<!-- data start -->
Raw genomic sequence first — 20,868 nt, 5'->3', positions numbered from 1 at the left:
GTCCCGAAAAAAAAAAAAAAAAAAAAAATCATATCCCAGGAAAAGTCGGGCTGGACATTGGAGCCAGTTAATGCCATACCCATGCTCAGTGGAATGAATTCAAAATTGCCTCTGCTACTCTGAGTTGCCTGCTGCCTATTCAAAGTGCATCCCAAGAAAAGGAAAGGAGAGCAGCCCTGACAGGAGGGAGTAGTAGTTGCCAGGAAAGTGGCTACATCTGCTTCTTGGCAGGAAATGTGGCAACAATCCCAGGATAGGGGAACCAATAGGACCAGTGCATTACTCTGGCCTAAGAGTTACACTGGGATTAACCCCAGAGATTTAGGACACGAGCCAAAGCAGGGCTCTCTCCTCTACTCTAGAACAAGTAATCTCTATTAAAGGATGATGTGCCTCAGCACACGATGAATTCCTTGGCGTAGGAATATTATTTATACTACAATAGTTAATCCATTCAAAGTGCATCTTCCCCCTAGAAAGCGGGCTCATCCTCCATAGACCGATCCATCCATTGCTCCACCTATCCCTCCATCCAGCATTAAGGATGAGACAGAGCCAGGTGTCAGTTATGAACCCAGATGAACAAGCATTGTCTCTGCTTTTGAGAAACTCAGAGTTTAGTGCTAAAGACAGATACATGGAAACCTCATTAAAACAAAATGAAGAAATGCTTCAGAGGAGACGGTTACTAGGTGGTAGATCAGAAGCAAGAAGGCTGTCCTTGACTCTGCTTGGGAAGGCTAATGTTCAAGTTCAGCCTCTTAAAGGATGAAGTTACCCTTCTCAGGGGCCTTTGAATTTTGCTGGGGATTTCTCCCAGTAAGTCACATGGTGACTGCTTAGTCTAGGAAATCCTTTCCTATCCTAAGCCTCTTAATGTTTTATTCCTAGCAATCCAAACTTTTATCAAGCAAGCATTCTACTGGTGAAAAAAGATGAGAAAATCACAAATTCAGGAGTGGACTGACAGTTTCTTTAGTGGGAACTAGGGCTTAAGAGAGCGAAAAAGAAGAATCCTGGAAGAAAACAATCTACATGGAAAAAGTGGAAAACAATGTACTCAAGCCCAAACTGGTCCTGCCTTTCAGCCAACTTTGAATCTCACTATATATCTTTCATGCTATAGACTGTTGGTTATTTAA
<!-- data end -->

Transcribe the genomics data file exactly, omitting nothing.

Raw genomic sequence first — 20,868 nt, 5'->3', positions numbered from 1 at the left:
GTCCCGAAAAAAAAAAAAAAAAAAAAAATCATATCCCAGGAAAAGTCGGGCTGGACATTGGAGCCAGTTAATGCCATACCCATGCTCAGTGGAATGAATTCAAAATTGCCTCTGCTACTCTGAGTTGCCTGCTGCCTATTCAAAGTGCATCCCAAGAAAAGGAAAGGAGAGCAGCCCTGACAGGAGGGAGTAGTAGTTGCCAGGAAAGTGGCTACATCTGCTTCTTGGCAGGAAATGTGGCAACAATCCCAGGATAGGGGAACCAATAGGACCAGTGCATTACTCTGGCCTAAGAGTTACACTGGGATTAACCCCAGAGATTTAGGACACGAGCCAAAGCAGGGCTCTCTCCTCTACTCTAGAACAAGTAATCTCTATTAAAGGATGATGTGCCTCAGCACACGATGAATTCCTTGGCGTAGGAATATTATTTATACTACAATAGTTAATCCATTCAAAGTGCATCTTCCCCCTAGAAAGCGGGCTCATCCTCCATAGACCGATCCATCCATTGCTCCACCTATCCCTCCATCCAGCATTAAGGATGAGACAGAGCCAGGTGTCAGTTATGAACCCAGATGAACAAGCATTGTCTCTGCTTTTGAGAAACTCAGAGTTTAGTGCTAAAGACAGATACATGGAAACCTCATTAAAACAAAATGAAGAAATGCTTCAGAGGAGACGGTTACTAGGTGGTAGATCAGAAGCAAGAAGGCTGTCCTTGACTCTGCTTGGGAAGGCTAATGTTCAAGTTCAGCCTCTTAAAGGATGAAGTTACCCTTCTCAGGGGCCTTTGAATTTTGCTGGGGATTTCTCCCAGTAAGTCACATGGTGACTGCTTAGTCTAGGAAATCCTTTCCTATCCTAAGCCTCTTAATGTTTTATTCCTAGCAATCCAAACTTTTATCAAGCAAGCATTCTACTGGTGAAAAAAGATGAGAAAATCACAAATTCAGGAGTGGACTGACAGTTTCTTTAGTGGGAACTAGGGCTTAAGAGAGCGAAAAAGAAGAATCCTGGAAGAAAACAATCTACATGGAAAAAGTGGAAAACAATGTACTCAAGCCCAAACTGGTCCTGCCTTTCAGCCAACTTTGAATCTCACTATATATCTTTCATGCTATAGACTGTTGGTTATTTAA